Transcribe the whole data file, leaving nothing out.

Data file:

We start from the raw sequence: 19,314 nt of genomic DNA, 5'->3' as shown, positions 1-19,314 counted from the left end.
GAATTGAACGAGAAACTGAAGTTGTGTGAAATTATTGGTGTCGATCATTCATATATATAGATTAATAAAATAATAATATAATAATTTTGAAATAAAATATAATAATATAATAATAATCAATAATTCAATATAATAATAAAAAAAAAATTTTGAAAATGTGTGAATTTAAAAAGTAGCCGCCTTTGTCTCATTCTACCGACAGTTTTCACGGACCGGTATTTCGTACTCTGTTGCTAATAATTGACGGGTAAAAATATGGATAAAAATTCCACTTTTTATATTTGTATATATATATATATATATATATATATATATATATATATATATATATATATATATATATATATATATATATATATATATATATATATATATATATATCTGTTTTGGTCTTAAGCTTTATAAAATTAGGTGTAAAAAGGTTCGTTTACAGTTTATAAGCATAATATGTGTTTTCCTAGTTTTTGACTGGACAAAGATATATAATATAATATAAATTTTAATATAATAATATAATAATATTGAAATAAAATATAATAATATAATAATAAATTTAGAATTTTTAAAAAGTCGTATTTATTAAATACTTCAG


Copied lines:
We start from the raw sequence: 19,314 nt of genomic DNA, 5'->3' as shown, positions 1-19,314 counted from the left end.
GAATTGAACGAGAAACTGAAGTTGTGTGAAATTATTGGTGTCGATCATTCATATATATAGATTAATAAAATAATAATATAATAATTTTGAAATAAAATATAATAATATAATAATAATCAATAATTCAATATAATAATAAAAAAAAAATTTTGAAAATGTGTGAATTTAAAAAGTAGCCGCCTTTGTCTCATTCTACCGACAGTTTTCACGGACCGGTATTTCGTACTCTGTTGCTAATAATTGACGGGTAAAAATATGGATAAAAATTCCACTTTTTATATTTGTATATATATATATATATATATATATATATATATATATATATATATATATATATATATATATATATATATATATATATATATATATATATATATATATCTGTTTTGGTCTTAAGCTTTATAAAATTAGGTGTAAAAAGGTTCGTTTACAGTTTATAAGCATAATATGTGTTTTCCTAGTTTTTGACTGGACAAAGATATATAATATAATATAAATTTTAATATAATAATATAATAATATTGAAATAAAATATAATAATATAATAATAAATTTAGAATTTTTAAAAAGTCGTATTTATTAAATACTTCAG